With 10 men with personal bests of 2:07 or better in the elite start at the 21st Standard Chartered Dubai Marathon on Friday, first-time marathoners ended up taking the top two podium spots. Though fans kept expecting the pack of a dozen runners to break up at some point, it never happened, and the ensuing cat-and-mouse game culminated with 20-year-old Olika Adugna of Ethiopia, in his marathon debut, breaking the tape in 2:06:15 (and collecting a prize of US $100,000). Another first-timer, Kenya’s Eric Kiptanui, 30, took the second podium spot in 2:06:17. Tsedat Abeje of Ethiopia was third, in 2:06:18, a personal best.
— Cuan Walker (@runwithcuan) January 24, 2020
Adugna finished fifth in the 10,000m at the 2018 U20 world championships, and achieved his 61:43 half-marathon personal best at the Boulogne-Billancourt Half-Marathon in France in 2018.
Kiptanui took a break from running for about five years, but came back to run a 3:37 over 1,500m and win two half-marathons–at Berlin in 2018 (in 58:42, the seventh-fastest time ever recorded) and the Barcelona Half in 2019. He was one of 41 pacers to help Eliud Kipchoge to a 1:59 marathon in Vienna last year, as well as to his fourth victory at the London Marathon in 2019. Kiptanui led the pack briefly around the 28K mark and again near the end, but couldn’t sustain his lead through the finish line.
Astonishingly fast mass finish here at 21st Standard Chartered Dubai Marathon…! There were actually 11 men inside 2:07.00 & prize money “only” went to 10th – so imagine running 2:06 & getting ZERO $ in prize…! 🤔🤬 pic.twitter.com/EpziTdHSEZ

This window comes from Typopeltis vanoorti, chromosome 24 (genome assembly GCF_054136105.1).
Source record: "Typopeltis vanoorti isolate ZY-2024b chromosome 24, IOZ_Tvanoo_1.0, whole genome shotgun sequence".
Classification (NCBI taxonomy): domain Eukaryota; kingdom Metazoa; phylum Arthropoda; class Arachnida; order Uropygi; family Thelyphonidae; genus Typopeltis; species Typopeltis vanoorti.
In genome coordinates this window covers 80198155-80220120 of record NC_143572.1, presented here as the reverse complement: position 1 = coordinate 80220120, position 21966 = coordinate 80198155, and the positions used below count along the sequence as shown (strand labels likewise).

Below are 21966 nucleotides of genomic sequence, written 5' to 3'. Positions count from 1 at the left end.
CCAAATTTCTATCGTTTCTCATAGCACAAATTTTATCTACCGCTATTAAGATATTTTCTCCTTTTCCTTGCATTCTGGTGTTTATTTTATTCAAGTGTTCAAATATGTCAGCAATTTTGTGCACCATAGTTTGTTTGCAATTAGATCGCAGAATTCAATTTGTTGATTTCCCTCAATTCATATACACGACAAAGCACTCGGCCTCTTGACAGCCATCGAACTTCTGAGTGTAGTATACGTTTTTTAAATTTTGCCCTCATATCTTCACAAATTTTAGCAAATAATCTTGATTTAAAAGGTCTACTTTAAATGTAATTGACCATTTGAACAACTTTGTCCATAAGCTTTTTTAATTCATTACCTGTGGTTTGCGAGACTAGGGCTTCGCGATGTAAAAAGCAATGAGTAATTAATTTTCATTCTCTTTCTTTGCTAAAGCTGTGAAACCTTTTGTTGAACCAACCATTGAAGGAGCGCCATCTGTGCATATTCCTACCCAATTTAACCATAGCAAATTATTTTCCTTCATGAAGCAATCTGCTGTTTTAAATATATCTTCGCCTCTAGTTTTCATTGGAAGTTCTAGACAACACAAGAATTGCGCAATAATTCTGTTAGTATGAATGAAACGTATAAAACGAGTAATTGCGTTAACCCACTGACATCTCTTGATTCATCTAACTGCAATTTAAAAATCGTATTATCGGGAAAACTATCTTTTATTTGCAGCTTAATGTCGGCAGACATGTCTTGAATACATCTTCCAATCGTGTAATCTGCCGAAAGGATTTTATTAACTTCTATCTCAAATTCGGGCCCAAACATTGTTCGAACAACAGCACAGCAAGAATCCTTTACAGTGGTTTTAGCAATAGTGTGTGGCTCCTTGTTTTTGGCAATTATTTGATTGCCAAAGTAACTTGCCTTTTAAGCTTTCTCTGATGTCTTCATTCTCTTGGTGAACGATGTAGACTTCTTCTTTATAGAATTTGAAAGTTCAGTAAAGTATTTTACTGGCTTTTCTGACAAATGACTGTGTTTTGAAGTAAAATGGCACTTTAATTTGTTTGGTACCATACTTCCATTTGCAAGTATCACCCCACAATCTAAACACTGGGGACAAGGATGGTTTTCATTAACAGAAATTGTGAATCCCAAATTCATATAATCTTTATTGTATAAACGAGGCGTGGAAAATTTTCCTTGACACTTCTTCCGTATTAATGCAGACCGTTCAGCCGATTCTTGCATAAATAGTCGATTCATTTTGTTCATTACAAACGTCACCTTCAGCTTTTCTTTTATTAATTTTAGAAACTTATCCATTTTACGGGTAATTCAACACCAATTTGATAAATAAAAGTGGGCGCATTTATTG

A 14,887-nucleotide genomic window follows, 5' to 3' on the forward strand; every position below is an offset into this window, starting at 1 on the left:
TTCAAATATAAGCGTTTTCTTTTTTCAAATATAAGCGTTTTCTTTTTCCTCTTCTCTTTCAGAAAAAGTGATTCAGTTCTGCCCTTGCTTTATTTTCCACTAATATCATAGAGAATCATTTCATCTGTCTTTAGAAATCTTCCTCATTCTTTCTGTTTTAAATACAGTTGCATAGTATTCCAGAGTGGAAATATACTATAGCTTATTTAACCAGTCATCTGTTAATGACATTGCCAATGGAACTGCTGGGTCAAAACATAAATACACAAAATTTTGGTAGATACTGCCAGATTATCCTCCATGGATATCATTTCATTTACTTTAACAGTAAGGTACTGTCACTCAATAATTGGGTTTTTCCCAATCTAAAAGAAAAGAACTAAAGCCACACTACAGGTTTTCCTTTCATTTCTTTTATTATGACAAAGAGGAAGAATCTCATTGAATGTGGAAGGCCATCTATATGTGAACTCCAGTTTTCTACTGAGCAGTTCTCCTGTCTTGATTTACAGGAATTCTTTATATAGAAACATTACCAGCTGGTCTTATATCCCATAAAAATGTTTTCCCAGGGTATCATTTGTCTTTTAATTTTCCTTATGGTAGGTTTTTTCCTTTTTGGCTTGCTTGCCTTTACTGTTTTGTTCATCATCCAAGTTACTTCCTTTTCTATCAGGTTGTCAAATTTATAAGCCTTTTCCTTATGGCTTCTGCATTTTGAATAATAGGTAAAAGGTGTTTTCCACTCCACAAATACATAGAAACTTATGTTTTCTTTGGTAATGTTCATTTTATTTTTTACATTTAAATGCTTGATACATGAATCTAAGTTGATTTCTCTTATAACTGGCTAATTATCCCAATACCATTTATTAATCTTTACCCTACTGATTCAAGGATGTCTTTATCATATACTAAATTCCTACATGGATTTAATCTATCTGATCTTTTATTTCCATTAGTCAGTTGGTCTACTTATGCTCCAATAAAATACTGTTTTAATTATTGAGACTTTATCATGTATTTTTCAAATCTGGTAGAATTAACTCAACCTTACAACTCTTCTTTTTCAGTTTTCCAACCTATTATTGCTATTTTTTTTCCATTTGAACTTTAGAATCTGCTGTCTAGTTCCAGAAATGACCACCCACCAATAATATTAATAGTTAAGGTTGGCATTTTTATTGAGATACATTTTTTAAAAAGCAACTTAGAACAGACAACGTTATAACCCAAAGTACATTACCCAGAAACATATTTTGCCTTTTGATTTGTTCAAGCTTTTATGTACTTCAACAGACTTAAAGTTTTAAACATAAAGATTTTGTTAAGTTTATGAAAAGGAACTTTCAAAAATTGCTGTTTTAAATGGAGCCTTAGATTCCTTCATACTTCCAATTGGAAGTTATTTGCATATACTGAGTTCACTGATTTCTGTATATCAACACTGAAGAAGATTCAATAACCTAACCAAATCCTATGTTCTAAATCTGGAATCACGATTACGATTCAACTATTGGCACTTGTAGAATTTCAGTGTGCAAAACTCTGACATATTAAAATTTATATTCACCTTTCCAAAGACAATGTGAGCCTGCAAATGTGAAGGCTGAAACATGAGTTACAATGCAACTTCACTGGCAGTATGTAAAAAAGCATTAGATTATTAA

— Tim Hutchings (@TimHutchings1) January 24, 2020
The effects of this mass finish were that the man who finished 11th (Beshah Yerssie of Ethiopia) ran 2:06:34, because the race rewards only the top 10 with prize money, earned nothing for his efforts. It may well be the fastest 11th-place finish in history.
Solomon Deksisa (who won both Hamburg and Mumbai in 2018 and was second at Amsterdam in 2019) had a disappointing race, struggling to hang onto the back of the lead pack and finishing well down in the results, in 2:15:58.
Worknesh Degefa sizzles to 2:19:38 at the Dubai Marathon whilst an unprecedented 11 men ran under 2:07.
— World Athletics (@WorldAthletics) January 24, 2020
Degefa dominates the women’s race from wire to wire
The women’s race couldn’t have been more different. As expected, Ethiopia’s Worknesh Degefa, who won the 2019 Boston Marathon in a similar manner, strode out in front, opening up a good lead early in the race. Degefa’s personal best of 2:17:41 (the Ethiopian national record) was more than two minutes faster than her closest competitor, and she knows the course better than anyone, having won her debut here in 2017, finished fourth in 2018, and second last year (where she earned her PB). Degefa broke the tape in 2:19:37, more than half a minute ahead of Guteni Shone in second place (2:20:10) and Bedatu Hirpa in third in 2:21:53.
Marcel Hug scores a three-peat
Switzerland’s Marcel Hug won his third consecutive victory in 1:22:25. Zhang Yong of China finished a second later, having drafted behind Hug for much of the race, with a huge personal best of 1:22:26. Hiroyuki Yamamoto of Japan was third, in 1:28:40.
Sandra Graf of Switzerland won the women’s wheelchair race in 1:42:43. Vanessa de Souza of Brazil was second in 1:44:31, and Margriet van den Broek of the Netherlands was third in 2:04:55.